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not to be precipitate in disposing of the landed property therein directed to be sold, if, from temporary causes, the sale thereof should be dull, experience having fully evinced, that the price of land (especially above the falls of the rivers, and on the western waters) has been progressively rising, and cannot be long checked in its increasing value. And I particularly recommend it to such of the legatees (under the clause of my will) as can make it convenient, to take each a share of my stock in the Potomac company, in preference to the amount of what it might sell for, being thoroughly convinced myself, that no- uses to which the money can be applied, will be so productive as the tolls arising from this navigation when in full operation, and this, from the nature of things, it must be ere long, and more especially if that of the Shenandoah is added thereto.
The family vault at Mount Vernon requiring repairs, and being improperly situated besides, I desire that a new one of brick, upon a larger scale, may be built at the foot of what is commonly called the Vineyard Inclosure, on the ground which is marked 'out; in which my remains, with those of my deceased relations (now in the old vault), and such others of my family as may chuse to be entombed there, may be deposited. And it is my express desire that my corpse may be interred in a private manner, without parade or funeral oration.
Lastly, I constitute and appoint my dearly beloved wife, Martha Washington, my nephews, G e William
Mr. Waiii- William Augustine Washington, Bushrod WashwiiL ington, George Steptoe Washington, Samuel Washington, and Lawrence Lewis, and my ward, George Washington Park Custis (when he shall have arrived at the age of twenty-one years), excutrix and executors of this will and testament.
In witness of all and each of the things herein contained, I have set my hand and seal, this ninth day of July, in the year one thousand seven hundred and ninety .*, and
of the independence of the United States
Adams, Mr. John, mention of, p. 328.—Succeeds to the
"presidency, 395.—'Writes to Mr. Washington, 396.—i
Negociates with Buonaparte, 403.—His answer to the
address of the senate, condoling with him on the
death of Washington, 410.
Address and petition to Congress, of the officers of the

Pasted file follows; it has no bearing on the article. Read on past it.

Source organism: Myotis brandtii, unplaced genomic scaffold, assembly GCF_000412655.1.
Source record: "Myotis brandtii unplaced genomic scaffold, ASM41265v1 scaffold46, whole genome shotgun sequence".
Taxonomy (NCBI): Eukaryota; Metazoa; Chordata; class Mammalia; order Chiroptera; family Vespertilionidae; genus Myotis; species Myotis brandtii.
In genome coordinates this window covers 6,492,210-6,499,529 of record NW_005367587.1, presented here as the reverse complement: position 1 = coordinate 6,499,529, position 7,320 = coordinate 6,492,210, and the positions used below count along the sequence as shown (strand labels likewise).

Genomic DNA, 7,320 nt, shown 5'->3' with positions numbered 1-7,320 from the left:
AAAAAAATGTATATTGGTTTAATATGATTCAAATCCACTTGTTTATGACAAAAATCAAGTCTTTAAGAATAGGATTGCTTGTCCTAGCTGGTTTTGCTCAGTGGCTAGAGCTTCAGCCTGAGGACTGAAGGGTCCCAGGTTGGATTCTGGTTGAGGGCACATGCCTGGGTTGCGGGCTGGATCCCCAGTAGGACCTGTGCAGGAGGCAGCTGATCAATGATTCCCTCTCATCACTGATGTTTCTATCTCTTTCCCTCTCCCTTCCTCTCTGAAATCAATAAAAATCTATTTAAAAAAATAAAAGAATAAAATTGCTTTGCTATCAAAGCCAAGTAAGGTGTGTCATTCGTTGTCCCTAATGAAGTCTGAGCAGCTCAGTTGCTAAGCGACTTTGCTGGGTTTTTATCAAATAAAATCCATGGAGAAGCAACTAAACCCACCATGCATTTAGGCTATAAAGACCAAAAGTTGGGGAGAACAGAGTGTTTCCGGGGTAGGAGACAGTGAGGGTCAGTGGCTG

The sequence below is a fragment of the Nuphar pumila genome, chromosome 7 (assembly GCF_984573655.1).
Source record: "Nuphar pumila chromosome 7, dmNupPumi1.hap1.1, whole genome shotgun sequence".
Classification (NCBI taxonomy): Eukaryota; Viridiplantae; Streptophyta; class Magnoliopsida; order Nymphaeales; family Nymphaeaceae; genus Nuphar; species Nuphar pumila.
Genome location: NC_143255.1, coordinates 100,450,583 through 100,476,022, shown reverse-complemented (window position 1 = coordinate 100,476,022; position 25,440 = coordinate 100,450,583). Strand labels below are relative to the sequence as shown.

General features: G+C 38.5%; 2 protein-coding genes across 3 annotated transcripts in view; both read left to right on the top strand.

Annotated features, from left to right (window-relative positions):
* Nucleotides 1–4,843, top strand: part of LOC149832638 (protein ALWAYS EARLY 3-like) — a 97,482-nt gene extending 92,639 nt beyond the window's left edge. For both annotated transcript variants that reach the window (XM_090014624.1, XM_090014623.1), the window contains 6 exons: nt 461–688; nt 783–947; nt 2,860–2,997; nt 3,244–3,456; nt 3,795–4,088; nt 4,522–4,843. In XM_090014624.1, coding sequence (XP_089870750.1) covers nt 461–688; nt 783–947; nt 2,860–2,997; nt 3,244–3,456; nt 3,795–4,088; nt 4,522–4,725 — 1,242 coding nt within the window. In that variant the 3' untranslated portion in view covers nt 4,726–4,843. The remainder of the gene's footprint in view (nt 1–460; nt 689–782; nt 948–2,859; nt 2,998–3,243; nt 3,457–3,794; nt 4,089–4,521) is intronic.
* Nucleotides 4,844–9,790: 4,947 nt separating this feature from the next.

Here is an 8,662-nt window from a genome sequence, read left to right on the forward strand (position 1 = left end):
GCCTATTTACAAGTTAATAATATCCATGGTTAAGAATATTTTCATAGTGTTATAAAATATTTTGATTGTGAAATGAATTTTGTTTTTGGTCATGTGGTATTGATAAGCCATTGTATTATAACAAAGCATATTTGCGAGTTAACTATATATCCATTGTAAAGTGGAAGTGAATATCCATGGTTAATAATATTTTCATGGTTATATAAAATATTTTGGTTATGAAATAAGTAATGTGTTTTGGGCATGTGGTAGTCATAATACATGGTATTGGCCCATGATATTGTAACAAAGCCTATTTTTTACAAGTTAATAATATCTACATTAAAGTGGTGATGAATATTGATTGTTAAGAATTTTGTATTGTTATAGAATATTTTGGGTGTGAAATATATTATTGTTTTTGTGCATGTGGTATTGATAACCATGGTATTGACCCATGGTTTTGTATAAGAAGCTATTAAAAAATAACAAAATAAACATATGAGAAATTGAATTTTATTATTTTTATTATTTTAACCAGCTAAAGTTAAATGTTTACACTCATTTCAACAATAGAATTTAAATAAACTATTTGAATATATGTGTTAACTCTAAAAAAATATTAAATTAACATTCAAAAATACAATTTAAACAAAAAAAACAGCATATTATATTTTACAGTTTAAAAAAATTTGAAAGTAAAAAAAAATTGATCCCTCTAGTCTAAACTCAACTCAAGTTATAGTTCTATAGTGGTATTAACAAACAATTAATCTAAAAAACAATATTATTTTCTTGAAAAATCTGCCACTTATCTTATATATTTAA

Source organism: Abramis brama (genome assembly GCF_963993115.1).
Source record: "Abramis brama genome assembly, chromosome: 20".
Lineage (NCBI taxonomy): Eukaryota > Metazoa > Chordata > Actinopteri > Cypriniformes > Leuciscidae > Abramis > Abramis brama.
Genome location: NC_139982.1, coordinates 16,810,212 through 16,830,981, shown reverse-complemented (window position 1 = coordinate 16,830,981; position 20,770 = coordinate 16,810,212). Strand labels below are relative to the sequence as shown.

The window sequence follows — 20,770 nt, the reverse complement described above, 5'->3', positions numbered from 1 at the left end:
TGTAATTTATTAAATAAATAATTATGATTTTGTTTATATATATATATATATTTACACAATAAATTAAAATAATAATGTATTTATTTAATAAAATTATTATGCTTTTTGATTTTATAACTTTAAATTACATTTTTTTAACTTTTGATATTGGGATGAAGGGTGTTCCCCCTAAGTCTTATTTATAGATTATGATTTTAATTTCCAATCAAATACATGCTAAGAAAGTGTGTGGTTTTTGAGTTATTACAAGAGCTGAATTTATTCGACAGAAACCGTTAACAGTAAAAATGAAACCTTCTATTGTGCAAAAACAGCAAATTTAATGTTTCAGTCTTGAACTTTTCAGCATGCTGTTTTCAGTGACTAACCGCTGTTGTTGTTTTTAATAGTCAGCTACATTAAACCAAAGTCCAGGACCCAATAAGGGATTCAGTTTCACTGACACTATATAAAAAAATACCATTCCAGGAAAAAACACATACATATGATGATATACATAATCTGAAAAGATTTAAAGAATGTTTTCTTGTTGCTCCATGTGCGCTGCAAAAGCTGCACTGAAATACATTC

army of the United States, p. 198.
—— (anonymous) to the officers of the army, p. 204.
Adet, M. arrives as minister from the French republic,
P- 351 -.
Alexandria; Mr. Washington makes a bequest for the
support of a free school there, p. 433.
America; controversy between her and the mother
country touched on, p. 27.—The strength of the
forces entrusted to Washington at the commencement
of the war, 32.—Congress deputes Mr. Lynch, Dr.
Franklin, and Mr. Harrison, to confer with Wash-
ington on the means of supporting the arrny, 34.—.
Their plan attended with innumerable obstructions,
ib.—Reinforcements are at length obtained, 39.—>
Congress sends a vote of thanks to Washington on the
evacuation of Boston by the British, 42.—Increase of
its forces, 46.—Experience a defeat at Long island,
50^—The army dispirited, 51.—A war of posts deter-
mined on, 54.—The troops fly without waiting the
approach of the enemy, 55.—Their gallantly at
King's bridge, 58.—Driven from Jersey, 61.—The
flower of the army made prisoners on the reduction
of fort Washington, 63.—Congress removes from Phi-
ladelphia to Baltimore, 65.—Pardon offered to all
Americans who would relinquish the British service,
78.—The people entertain a high opinion of the
army, 84.—Congress votes its thanks to the general
and the troops after the battle of Germantown, 02.—•
Sufferings of the army, 97.—Co '.gre.ss again dilute*
a committee to concert with general Washington,
106.—Adopts the measures of reform propo-ed for
bettering the condition 6f the forces, 109.—Destitute
. V 6 G 2 C0illlln~a
condition of the troops in the camp at Valley Forge,
. ib.—Congress votes its thanks to general Washington
on his gaining the battle of Monmouth, 118.—Dis-